Archive for the ‘faith development’ Category

risky behavior by middle schoolersI once had a middle schooler in my small group, whom I will call Brad (not his real name). Brad would come to small group every week with a new story that shocked me. Now normally I tend to question the validity of the shocking stories that are told me weekly by some students, as most of them are designed to just get a reaction from me, but this student was different. Not only did he have a shocking story, but he had the wounds and scars to back it up. No, he wasn’t getting abused by anyone (unless you count himself as “anyone”). He was into BMX biking. He would take his bike everywhere and go off anything that could be a ramp or grind on anything that could be a pole. Everything was an opportunity for adventure to him… And most of those adventures resulted in bleeding legs, bruised faces, and scabbed arms. He was very proud of his “war-wounds,” but one week I just had to ask him, “Why do you keep doing those things if you always end up hurting yourself?!” He simply replied: “Life would be boring if I didn’t bike.”

I don’t know if you’re a parent or a youth worker, but regardless, I bet you have witnessed a lot of risk-taking behavior in your middle school students. It may be physical risk or emotional risk (e.g. middle school dating), but it’s risk nonetheless. Have you ever seen so much risk-taking in a student’s life that it started to drive you a little crazy? I know I have. But what I want to encourage you with today is that maybe… just maybe… it’s part of God’s design.

Brain development fascinates me. Specifically, development that affects the way I do ministry is what fascinates me. I learned very early on in ministry that during puberty, a person’s brain is still not fully developed. One of the biggest parts that has yet to grow is the frontal lobe. What is the frontal lobe responsible for? Oh, just a few important things – rationalizing, decision-making, responsibility, wisdom, empathizing, speculation, and so on. I think it’s safe to say that it’s kind of important.

So before you get frustrated at your student for not thinking properly, think about what’s happening in their brain. They may not be using the frontal lobe of their brain, which in turn makes it really hard to rationalize and think (or, speculate) about the consequences in the nearby future. I know this may still frustrate you, but remember that God created all things, and declared that what he created was in fact “good.” So bear with me for a moment while I attempt to expose the “good” that this can bring to our students.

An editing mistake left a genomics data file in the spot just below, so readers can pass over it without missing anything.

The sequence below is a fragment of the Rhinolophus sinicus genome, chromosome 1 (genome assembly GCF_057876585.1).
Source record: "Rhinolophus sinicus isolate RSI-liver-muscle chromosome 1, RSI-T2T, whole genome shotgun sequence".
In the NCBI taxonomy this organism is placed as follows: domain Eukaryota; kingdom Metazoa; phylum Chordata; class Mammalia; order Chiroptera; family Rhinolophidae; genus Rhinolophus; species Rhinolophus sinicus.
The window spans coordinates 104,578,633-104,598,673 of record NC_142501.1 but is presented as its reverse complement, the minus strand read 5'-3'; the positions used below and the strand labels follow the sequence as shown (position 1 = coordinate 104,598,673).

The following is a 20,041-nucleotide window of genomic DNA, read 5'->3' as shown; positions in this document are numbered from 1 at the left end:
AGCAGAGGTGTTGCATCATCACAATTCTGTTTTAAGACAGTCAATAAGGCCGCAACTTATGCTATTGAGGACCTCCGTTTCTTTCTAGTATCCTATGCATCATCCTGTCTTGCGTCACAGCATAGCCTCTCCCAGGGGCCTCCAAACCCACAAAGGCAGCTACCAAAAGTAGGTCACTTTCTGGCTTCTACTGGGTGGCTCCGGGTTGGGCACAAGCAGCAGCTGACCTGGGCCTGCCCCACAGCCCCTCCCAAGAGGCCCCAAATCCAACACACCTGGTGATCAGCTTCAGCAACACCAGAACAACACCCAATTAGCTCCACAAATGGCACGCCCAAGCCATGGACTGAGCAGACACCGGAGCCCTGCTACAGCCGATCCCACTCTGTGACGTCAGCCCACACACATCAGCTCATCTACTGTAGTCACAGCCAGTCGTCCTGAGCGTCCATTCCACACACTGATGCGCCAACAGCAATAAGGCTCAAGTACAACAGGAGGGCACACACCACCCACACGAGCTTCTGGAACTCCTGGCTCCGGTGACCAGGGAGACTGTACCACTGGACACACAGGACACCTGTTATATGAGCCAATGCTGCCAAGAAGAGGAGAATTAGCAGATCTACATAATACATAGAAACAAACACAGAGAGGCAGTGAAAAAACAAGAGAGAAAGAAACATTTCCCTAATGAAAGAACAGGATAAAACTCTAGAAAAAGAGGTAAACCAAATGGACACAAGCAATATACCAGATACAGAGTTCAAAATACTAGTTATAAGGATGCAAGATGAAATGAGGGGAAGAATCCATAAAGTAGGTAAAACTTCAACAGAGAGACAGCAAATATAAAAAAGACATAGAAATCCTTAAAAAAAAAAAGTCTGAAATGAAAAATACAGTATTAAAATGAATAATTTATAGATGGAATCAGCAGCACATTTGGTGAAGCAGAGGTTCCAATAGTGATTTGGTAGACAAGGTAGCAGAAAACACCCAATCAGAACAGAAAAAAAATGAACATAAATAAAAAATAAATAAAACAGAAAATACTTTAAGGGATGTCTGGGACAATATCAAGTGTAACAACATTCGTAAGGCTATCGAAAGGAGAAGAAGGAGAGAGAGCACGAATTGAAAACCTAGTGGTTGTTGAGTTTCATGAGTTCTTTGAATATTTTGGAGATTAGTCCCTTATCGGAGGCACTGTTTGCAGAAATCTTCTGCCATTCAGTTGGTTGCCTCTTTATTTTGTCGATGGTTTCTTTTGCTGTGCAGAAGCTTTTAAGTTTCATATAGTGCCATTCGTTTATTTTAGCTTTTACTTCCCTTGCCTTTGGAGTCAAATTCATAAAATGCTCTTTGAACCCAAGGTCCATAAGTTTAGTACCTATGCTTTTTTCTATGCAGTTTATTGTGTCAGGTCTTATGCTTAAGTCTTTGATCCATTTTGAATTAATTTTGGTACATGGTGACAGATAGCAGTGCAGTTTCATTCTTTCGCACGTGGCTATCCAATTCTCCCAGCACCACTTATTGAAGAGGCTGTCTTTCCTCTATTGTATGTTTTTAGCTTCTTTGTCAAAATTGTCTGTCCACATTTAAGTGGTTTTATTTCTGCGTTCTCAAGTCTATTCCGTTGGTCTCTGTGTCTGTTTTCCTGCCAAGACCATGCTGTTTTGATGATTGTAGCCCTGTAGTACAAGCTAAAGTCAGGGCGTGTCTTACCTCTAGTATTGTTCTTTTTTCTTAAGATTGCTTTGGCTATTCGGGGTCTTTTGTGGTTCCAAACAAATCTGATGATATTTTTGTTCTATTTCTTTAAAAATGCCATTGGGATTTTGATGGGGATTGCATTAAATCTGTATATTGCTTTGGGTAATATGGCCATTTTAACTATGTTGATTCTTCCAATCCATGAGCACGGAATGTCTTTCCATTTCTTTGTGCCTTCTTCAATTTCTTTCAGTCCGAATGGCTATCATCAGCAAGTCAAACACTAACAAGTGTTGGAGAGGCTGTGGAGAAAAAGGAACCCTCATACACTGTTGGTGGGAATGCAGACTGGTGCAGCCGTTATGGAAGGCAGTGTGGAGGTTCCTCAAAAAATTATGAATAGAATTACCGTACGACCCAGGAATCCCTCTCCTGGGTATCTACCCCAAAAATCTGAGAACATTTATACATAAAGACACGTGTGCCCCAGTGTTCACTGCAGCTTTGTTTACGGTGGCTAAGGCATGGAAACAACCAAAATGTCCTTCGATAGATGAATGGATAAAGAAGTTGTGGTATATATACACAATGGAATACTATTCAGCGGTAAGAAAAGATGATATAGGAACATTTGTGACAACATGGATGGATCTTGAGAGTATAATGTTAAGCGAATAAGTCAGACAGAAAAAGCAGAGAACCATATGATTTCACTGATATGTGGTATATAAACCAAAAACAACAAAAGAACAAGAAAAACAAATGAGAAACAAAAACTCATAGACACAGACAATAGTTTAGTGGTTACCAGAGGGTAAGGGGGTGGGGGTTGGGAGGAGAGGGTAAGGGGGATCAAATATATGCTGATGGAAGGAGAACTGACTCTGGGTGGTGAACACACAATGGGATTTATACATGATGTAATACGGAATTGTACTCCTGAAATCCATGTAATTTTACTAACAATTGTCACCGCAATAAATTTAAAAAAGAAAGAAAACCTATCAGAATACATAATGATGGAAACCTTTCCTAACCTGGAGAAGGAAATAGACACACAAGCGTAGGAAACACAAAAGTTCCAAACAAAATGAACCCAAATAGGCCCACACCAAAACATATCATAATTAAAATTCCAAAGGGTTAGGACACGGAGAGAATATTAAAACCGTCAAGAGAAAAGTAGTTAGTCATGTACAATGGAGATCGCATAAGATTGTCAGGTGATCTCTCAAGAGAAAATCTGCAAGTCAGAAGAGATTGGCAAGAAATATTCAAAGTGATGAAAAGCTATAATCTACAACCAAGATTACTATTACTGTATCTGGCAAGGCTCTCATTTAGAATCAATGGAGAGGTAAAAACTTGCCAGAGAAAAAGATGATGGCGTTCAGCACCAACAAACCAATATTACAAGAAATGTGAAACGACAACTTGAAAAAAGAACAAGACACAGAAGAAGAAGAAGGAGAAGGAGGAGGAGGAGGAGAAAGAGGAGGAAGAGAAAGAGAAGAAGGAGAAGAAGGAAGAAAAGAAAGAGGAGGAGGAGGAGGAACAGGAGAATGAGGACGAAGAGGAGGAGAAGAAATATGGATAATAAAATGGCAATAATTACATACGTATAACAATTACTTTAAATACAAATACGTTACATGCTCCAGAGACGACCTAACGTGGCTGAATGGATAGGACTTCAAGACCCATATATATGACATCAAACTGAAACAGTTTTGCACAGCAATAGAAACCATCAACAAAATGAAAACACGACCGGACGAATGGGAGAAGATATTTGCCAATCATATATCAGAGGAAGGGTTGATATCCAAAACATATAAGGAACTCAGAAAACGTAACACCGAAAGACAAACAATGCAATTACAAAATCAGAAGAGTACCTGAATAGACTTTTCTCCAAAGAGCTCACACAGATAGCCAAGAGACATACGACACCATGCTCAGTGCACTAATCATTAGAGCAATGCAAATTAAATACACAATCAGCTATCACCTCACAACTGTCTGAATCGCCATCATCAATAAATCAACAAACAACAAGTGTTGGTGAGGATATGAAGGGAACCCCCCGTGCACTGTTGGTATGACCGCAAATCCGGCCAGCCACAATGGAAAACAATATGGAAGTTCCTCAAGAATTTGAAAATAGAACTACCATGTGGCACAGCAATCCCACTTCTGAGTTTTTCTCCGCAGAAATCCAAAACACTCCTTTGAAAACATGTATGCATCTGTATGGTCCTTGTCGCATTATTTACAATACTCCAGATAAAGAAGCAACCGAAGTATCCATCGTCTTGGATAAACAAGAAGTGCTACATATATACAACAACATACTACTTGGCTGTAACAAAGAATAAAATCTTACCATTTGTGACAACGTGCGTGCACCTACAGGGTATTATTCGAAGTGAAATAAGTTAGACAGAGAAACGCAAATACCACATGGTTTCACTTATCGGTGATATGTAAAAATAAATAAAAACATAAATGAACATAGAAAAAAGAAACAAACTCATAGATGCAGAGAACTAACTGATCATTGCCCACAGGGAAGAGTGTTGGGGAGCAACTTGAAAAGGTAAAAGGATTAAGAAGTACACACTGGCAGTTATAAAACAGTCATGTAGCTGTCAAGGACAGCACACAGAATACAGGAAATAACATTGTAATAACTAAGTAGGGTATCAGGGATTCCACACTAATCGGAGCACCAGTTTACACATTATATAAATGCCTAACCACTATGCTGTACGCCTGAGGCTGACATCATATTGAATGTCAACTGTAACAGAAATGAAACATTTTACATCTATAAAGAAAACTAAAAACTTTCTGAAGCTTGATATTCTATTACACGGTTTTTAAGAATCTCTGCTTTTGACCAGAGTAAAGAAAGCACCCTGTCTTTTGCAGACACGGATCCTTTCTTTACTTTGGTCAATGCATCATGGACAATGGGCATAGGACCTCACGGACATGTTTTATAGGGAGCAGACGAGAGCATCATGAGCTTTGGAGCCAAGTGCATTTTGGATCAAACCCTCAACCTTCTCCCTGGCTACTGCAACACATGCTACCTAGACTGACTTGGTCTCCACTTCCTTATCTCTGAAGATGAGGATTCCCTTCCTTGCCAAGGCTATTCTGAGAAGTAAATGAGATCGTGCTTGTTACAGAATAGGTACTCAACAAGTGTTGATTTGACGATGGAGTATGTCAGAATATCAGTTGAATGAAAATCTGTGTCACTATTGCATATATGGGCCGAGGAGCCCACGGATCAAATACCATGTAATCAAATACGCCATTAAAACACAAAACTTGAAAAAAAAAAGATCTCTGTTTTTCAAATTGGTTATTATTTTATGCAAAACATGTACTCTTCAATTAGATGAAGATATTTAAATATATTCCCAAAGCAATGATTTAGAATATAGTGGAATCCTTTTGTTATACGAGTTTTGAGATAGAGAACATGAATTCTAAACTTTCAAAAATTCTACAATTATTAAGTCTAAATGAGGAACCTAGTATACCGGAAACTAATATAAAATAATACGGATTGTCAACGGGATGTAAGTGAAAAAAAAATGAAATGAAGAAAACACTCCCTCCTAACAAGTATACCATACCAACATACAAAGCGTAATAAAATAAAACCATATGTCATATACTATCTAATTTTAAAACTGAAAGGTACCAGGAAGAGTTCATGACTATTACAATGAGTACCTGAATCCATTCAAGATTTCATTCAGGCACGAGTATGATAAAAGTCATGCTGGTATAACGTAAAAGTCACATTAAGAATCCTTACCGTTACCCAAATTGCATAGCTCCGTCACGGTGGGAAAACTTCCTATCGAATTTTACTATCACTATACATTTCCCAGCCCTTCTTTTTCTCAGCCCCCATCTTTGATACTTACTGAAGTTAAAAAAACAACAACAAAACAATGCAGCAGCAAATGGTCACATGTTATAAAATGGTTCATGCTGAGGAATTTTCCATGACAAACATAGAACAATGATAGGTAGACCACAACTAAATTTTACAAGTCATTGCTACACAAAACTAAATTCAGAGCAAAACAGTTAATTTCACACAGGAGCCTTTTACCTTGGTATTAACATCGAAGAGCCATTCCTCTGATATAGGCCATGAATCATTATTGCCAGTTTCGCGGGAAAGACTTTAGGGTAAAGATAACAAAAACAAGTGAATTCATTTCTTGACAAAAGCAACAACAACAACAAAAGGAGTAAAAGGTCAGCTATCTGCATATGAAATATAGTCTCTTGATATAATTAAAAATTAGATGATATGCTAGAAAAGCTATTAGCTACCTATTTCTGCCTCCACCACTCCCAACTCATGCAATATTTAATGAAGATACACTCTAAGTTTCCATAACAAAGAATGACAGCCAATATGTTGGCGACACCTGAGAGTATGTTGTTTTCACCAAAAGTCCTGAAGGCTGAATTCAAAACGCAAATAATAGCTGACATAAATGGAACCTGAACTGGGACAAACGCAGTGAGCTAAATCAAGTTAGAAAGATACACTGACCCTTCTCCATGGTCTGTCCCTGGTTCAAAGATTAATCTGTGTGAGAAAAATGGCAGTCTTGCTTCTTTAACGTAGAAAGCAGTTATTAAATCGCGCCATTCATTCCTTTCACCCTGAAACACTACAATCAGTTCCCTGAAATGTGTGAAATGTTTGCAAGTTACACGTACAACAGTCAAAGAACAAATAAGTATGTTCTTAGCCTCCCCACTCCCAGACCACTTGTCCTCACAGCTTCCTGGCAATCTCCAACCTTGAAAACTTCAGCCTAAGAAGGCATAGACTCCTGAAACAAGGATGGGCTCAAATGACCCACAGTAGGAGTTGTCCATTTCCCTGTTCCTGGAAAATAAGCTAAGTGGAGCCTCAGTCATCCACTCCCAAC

Let’s do a case-study for a moment. Let’s say Brad in all of his non-frontal-lobe goodness decides to think about what he’s hearing at small group about the love and grace of Jesus and how God has a bigger plan for his life. He starts to think that giving his life to Jesus is a great idea. If his frontal lobe was in full use, he may begin to speculate what his friends may say if he becomes a Christian and give in to the fear that keeps him from making that decision. He may even begin to rationalize that he has a good thing going and doesn’t need God. You see, while the frontal lobe development is a GOOD thing, it can also hinder students from making a tough decision, including following Jesus. Maybe this has something to do with Jesus’ statement on the brain development of human beings: “Truly I tell you, unless you change and become like little children, you will never enter the Kingdom of heaven.” (Matt 18:3)

Mark Oestreicher (who blogs here) writes in his new book, “A Parent’s Guide to Understanding Teenage Brains“:

…Teenagers’ natural risk-taking behavior and lack of inhibitions and “good” decision-making is what allows them to discover the boundaries in the world. They’re able to step over the line in a way we normally wouldn’t, which helps them discover where the line actually exists (11).

Basically, the later-development of the frontal lobe helps students learn in ways we can’t teach them with our words. Their experiences guide them to deeper truths about life and free them up to make important identity decisions. As Marko later states in the book, “I see the creativity of God all over this” (12).

Oh, and you know Brad, the risky student I mentioned above? After a couple years of discipling him, he told me at a retreat that he wants to take his experience with bikes and turn it into a ministry where he provides bikes to villages in Africa to help them with transporting clean water (and teaching the kids to do tricks, I bet!). How cool is that?!

In what ways have you seen the risky-behavior of students be a positive thing instead of a negative thing?


Coming into my position as the Middle School Pastor, one of the things I knew I needed to do – for my own passion and sanity – was lead my own small group of guys. I love the large group teaching environment, casting vision, and developing programming. But where I really come alive, and where I really feel that I am discipling best, is within a small group of guys. It keeps me in tune with where our students are at and gives me the opportunity to pursue relational ministry (which isn’t easy with a MS youth group of 300).

And after leading middle school small groups for so long, I’ve learned that I’m still learning. So my idea was to create a weekly blog series where I re-cap my most recent small group with the 6th grade guys and talk through the creative and leadership lessons that I learned and that some of my readers might use. I was talking with one of our other 6th grade guy small group leaders who was so excited to be leading but also expressed how much he needed to learn. He was asking the other leaders for ideas on how to lead a 6th grade guys group. My hope is that this blog series will highlight my successes AND failures (there will be many of the latter, I’m sure) in order to give an idea or two to any middle school small group leader.